Murphy’s Law: H. L. Mencken
Henry Louis Mencken (1880-1956) was a compound of brilliance, wit, grit, gumption, and humor who became one of the great writers and social critics of this fading century. His agnostic father quietly agreed with his Lutheran mother to send the young lad to Sunday school as long as he chose. He quit somewhere between Genesis and Exodus when he “got a firm conviction that the Christian faith was full of palpable absurdities, and the Christian God preposterous.” He gave the experience a definition: “Sunday school: A prison in which children do penance for the evil conscience of their parents.” Yet he became a responsible recognized biblical scholar. He would author 28 books, found two magazines and astound the nation with the punch of his sardonic wit as a Baltimore Sun columnist.
He challenged his readers to think and speak out. “The most curious social convention of the great age in which we live is the one to the effect that religious opinions should be respected,” he claimed, and then gave his own-“To sum up: (1) The cosmos is a gigantic flywheel making 10,000 revolutions a minute. (2) Man is a sick fly taking a dizzy ride on it. (3) Religion is the theory that the wheel was designed and set spinning to give him the ride.”
He had a ball covering the Scopes trial in Dayton, Tennessee as his nation-wide audience was treated to his coverage of Darrow and Darwin trouncing Bryan and the Bible. Years later he would claim, “The difference between the smartest dog and the stupidest man-say a Tennessee Holy Roller-is really very small.” After witnessing religion’s attack on education and intelligence, on our right to know who we are, he observed, “Religion is fundamentally opposed to everything I hold in veneration-courage, clear thinking, honesty, fairness, and, above all, love of truth.”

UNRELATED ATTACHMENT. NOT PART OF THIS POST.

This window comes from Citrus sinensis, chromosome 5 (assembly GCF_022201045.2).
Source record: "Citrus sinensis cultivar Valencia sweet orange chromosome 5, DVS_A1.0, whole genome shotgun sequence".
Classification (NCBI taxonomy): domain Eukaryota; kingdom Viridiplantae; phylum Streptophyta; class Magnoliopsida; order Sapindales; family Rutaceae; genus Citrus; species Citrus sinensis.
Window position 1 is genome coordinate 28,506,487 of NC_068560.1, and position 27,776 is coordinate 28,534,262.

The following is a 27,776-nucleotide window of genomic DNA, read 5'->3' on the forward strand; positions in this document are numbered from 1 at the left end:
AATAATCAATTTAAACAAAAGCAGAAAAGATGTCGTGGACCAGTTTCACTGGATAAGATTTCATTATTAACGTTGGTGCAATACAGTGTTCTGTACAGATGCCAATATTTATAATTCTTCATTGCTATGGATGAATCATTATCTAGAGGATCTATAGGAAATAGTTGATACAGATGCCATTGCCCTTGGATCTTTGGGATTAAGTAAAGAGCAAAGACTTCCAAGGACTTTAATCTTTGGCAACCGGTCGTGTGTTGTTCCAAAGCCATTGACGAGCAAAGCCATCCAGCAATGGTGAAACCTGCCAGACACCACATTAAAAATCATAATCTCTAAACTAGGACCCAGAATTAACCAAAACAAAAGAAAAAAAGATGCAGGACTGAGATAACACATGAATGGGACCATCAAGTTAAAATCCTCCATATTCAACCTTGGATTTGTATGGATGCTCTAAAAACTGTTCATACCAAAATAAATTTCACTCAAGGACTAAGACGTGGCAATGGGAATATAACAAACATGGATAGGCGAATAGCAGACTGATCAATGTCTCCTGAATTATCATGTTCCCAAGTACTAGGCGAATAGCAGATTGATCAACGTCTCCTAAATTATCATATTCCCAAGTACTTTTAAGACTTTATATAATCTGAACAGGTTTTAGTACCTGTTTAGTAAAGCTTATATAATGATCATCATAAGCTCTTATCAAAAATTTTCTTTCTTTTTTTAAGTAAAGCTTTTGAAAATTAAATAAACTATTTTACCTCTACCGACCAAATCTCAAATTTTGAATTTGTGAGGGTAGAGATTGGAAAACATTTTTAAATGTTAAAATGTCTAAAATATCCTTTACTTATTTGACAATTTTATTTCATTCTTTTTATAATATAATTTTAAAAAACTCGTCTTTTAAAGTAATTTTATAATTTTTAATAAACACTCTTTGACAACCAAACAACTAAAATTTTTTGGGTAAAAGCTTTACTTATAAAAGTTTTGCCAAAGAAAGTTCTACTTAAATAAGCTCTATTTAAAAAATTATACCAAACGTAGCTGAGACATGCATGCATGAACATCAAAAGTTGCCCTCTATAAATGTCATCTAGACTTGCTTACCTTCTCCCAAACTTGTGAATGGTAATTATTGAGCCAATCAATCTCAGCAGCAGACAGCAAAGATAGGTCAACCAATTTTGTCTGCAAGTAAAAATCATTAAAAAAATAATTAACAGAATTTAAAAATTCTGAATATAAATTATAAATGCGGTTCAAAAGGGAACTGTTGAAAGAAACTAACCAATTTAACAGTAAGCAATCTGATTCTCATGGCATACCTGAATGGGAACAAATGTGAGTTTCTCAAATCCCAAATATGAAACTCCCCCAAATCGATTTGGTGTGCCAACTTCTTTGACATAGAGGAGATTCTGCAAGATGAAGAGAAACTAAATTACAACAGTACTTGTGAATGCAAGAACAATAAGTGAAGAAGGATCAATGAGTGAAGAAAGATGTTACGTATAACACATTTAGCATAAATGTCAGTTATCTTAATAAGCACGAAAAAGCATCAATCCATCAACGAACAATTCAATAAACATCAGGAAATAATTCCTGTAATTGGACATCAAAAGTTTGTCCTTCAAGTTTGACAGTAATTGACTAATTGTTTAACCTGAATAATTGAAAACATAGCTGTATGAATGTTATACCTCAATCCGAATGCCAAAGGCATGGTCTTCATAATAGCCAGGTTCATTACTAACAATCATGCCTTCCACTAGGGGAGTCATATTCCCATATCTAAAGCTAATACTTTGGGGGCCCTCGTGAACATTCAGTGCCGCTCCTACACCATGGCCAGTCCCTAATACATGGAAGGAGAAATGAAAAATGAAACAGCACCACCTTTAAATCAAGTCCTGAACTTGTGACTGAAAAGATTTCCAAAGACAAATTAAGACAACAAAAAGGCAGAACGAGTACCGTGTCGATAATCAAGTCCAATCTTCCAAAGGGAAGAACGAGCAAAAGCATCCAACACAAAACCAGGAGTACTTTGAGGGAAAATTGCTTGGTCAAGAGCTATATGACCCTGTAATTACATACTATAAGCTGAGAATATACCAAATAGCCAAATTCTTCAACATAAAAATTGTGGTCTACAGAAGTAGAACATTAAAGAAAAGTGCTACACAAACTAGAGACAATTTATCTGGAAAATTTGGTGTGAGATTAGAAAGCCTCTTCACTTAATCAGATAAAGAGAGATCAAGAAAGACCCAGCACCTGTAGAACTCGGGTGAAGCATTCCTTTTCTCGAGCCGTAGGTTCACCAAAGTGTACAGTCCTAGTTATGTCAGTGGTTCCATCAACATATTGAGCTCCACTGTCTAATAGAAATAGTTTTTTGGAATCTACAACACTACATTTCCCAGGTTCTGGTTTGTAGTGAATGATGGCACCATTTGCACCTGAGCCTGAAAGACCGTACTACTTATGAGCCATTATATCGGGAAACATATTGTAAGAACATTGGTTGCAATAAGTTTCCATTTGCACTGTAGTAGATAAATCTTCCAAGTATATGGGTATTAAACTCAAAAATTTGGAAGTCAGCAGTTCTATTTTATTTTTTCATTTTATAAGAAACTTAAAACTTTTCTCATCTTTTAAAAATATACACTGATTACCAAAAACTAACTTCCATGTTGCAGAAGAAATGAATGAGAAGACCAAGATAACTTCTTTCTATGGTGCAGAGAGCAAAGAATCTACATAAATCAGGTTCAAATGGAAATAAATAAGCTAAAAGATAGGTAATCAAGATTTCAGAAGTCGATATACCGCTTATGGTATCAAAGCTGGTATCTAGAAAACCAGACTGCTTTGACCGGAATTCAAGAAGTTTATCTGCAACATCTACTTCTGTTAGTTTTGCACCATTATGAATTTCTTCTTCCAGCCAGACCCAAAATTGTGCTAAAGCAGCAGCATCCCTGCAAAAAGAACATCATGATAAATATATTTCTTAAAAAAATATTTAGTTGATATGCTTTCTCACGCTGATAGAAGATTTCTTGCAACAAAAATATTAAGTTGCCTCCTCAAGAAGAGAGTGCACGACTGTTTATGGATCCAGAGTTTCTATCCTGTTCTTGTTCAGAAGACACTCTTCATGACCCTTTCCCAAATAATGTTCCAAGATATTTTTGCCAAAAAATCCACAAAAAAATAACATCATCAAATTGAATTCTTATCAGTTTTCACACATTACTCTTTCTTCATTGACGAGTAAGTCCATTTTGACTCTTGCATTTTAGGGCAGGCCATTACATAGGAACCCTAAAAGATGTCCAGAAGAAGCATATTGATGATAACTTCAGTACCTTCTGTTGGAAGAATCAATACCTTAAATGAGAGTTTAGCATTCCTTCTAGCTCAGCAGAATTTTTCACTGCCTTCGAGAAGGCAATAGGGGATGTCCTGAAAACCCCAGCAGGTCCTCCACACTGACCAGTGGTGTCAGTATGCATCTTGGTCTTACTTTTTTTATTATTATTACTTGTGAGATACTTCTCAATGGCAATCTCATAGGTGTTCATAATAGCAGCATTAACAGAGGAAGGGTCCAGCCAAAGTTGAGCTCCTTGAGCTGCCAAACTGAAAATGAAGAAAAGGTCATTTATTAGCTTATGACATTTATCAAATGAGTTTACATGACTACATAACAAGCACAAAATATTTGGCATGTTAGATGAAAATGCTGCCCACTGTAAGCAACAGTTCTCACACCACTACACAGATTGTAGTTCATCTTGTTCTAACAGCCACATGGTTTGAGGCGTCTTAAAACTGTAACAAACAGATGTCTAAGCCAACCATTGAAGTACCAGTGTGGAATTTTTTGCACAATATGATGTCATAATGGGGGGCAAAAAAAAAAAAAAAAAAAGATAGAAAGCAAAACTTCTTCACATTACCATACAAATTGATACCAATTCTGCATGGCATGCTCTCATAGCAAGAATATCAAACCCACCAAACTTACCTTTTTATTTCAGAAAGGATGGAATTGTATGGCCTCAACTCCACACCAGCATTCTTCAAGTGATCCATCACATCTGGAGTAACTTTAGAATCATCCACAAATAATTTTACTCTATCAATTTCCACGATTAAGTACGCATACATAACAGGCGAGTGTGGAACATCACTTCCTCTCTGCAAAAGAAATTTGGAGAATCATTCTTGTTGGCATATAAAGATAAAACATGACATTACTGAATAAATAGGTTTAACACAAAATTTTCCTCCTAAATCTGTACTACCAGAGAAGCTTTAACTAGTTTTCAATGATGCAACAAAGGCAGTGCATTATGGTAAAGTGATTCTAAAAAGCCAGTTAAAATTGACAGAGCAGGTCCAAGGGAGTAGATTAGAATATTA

With regard to the pope and his rhythm method he noted that, “It is now quite lawful for a Catholic woman to avoid pregnancy by a resort to mathematics, though she is still forbidden to resort to physics and chemistry.” He deduced that theology was “an effort to explain the unknowable by putting it in terms of the not worth knowing.” As to the higher clergy-“Archbishop: A Christian ecclesiastic of a rank superior to that attained by Christ.” He claimed, “The Catholic clergy seldom bother to make their arguments plausible: it is plain that they have little respect for human intelligence, and indeed little belief in its existence.” Fundamentalist Protestantism, however, was “the more homicidal variety of wowserism.” Perhaps his most quoted definition is “Puritanism: The haunting fear that someone, somewhere, may be happy.”
Religious issues, like the continental drift, take a while to grind out, and each generation starts about where their parents began in a loop of repetition. His arguments urging society to ignore religious opinions in matters of public policy, based upon their history of harm, have been ignored in great measure. His keystone work, Treatise on the Gods clearly shows the reason he called religion “a curse to mankind.” He noted that the worse the times, the better it has been for religion. Each famine has been a banquet for the churches-the more uncertain our future the brighter it looks to the clergy. The more we grieve the more we give. He noted how pope after pope started war, or predicted “The End is Near!” whenever the papal fortunes waned.
Not much has changed two generations after a stroke stilled his keyboard in 1948. We still mistake superstition for reality, confuse sin with crime, and fail to openly tell others to keep their theology off our rights. His critics claim he merely drudged up old arguments advanced by others, and pointed them up with vituperation. Robert Ingersoll had the same charge lodged against him and answered-“In my opinion, an argument is new until it has been answered. An argument is absolutely fresh, and has upon its leaves the dew of morning, until it has been refuted.”
“H. L. Mencken” is copyright © 1999 by John Patrick Michael Murphy.
The electronic version is copyright © 1999 Internet Infidels with the written permission of John Patrick Michael Murphy.